What happened on my CSCO trade?

Discussion in 'Options' started by switze22, Feb 7, 2008.

  1. So I bought a CSCO 20 PUT for february, and was up 100% as of yesterday.

    After hours the stock tanked 9%, and it opened today down abut 5%.

    And then the put went down.

    WTF happened
  2. wenzi


    Implied Vol dropped , lowering the price of the put.
  3. It could be the volatility dropped or the fact that CSCO is, although down, still trading at $22.40 well above the $20 put strike. With time to expiration about a week away the time decay is eating into the premium pretty heavily so with the stock still $2.40 above the strike the option price will not budge too much.

    When trading options you want to be aware of volatility, time to expiration and the deltas of your options to better understand how it will react to changes in the price of the stock.
  4. it's still unusual, especially here on the put side with the stock on a dive: iv loss should not cut premo below previous close. premo ought still to inflate, some much as to reflect .1/.2d.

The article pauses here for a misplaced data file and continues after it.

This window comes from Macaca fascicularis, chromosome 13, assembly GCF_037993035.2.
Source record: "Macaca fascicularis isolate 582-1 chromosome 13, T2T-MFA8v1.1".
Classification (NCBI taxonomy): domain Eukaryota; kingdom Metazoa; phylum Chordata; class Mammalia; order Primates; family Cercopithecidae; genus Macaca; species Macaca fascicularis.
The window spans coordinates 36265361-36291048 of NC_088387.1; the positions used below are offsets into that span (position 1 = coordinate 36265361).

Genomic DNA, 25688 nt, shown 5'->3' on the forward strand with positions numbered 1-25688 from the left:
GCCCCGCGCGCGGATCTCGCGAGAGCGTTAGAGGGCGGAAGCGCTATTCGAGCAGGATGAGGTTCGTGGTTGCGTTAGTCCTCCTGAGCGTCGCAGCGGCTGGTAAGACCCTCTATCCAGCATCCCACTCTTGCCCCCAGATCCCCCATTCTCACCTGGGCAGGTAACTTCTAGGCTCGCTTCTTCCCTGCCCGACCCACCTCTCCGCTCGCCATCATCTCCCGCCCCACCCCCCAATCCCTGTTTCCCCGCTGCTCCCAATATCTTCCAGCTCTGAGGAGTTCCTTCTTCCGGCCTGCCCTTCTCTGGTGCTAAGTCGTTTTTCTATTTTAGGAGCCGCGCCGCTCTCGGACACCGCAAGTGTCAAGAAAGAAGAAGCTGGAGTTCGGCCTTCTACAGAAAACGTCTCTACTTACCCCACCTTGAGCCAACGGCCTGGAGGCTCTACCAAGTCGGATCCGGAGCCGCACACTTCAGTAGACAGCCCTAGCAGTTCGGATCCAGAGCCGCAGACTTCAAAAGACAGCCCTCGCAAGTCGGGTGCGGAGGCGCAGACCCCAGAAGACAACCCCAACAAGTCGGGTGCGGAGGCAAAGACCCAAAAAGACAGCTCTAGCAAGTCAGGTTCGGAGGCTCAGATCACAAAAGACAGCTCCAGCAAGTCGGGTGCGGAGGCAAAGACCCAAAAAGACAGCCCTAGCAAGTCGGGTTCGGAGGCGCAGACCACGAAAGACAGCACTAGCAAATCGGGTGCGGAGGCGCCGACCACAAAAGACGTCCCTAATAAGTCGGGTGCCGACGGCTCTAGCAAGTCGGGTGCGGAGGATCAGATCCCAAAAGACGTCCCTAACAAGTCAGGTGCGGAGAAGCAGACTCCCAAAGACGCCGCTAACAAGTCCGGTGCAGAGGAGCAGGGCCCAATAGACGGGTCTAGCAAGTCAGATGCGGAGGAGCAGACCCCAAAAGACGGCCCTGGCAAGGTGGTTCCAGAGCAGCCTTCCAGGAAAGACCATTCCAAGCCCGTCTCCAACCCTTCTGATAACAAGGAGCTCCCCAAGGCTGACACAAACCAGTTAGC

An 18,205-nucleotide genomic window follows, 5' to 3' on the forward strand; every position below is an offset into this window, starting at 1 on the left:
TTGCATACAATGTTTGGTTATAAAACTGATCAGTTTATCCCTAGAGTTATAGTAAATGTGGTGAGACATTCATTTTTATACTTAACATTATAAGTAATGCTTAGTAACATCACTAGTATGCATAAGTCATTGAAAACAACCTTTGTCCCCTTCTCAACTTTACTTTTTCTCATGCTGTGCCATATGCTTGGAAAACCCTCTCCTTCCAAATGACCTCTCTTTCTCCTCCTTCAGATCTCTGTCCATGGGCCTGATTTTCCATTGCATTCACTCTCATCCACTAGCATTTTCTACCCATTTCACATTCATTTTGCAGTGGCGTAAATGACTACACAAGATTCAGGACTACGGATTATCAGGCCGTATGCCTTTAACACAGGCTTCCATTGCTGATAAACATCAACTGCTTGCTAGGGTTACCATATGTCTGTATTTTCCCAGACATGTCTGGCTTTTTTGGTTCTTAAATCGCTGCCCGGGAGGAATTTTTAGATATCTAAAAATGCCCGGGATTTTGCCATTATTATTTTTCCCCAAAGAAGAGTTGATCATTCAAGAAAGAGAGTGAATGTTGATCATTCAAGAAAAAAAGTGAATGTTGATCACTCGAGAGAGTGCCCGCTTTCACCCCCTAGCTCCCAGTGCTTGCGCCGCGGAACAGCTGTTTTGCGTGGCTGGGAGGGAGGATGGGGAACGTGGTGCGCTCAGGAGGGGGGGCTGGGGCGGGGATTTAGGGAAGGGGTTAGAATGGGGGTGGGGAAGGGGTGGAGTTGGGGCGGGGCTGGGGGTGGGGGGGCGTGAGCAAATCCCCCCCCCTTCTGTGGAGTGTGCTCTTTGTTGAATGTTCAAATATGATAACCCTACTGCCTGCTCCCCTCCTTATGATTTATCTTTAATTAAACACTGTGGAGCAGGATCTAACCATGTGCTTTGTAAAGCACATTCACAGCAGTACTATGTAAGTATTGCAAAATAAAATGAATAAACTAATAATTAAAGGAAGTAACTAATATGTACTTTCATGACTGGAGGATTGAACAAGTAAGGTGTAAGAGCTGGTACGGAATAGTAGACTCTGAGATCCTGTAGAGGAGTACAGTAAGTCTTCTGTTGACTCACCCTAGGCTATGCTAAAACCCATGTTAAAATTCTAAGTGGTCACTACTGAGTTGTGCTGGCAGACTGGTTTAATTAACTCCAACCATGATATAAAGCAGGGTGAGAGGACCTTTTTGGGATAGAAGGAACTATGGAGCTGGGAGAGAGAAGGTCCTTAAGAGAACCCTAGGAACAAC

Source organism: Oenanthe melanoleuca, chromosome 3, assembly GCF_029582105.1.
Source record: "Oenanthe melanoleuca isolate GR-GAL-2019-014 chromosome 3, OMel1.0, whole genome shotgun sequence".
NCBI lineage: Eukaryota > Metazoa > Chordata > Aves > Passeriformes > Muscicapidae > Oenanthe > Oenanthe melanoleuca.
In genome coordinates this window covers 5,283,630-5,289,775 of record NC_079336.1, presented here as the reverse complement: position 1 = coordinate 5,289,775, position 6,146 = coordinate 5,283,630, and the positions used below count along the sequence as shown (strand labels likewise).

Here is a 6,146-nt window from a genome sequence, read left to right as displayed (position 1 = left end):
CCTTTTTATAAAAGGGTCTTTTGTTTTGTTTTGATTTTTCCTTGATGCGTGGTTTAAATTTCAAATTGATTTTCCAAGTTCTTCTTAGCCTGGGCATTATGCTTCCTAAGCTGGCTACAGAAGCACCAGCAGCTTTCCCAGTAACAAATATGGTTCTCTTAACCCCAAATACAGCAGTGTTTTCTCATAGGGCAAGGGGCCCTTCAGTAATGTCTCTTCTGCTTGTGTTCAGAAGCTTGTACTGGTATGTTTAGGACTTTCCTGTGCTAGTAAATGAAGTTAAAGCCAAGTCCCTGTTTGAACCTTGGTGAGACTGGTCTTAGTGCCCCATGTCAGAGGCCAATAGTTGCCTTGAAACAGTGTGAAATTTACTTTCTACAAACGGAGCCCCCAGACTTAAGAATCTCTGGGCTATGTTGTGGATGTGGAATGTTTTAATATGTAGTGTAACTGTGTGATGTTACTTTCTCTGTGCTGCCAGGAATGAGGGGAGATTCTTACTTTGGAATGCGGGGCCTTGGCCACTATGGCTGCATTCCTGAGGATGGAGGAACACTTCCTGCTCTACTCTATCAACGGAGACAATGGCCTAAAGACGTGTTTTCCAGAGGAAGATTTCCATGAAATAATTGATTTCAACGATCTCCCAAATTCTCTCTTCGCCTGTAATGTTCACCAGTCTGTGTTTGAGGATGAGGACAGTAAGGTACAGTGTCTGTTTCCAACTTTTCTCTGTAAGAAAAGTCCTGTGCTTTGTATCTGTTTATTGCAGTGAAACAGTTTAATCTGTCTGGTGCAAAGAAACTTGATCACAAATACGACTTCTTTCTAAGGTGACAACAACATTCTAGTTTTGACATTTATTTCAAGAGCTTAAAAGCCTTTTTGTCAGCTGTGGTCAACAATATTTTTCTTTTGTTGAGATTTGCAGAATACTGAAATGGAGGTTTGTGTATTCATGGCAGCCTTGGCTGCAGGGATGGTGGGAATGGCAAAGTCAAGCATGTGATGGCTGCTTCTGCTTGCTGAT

5. most likely reason: that's quite far out.
  6. wenzi


    All true optioncoach.

    Yesterday CSCO started making a move down in the afternoon, and I think the IV jumped and pushed the price from ~0.09 to ~0.17 in the afternoon, but it was just a temporary jump in IV. I think that is what the OP meant. The delta is pretty low on those options so i don't think it was a price move to cause the option price to jump.

  7. I think that 's they called volatility crush ,
  8. donnap


    IV is derived from the option price, not the other way around

    This close to expiry I've noticed spikes in option prices possibly because the perceived probability of the option reaching ITM increases as the underlying moves toward the strike.

    A move away from the strike may deflate prices just as rapidly.

    IV fluctuations for front month options may be extreme with little time remaining - all based on price.

    Barring news or rumor that'd be my guess:D
  9. That's why the old adage on the options floors when I was trading there. "Options are meant to be sold, not bought." Basically a OTM put at this point, slight move based on expectation, that was about it, IMO.

  10. When you have an option that is a full strike OTM with less than two weeks until expiration, the post earnings announcement IV contraction crushes it if the underlying doesn't move significantlly (several dollars). And given that the Feb 20p was trading for around 15 cents, it's not hard for the above event to turn a 100% gain into a loss.
    #10     Feb 7, 2008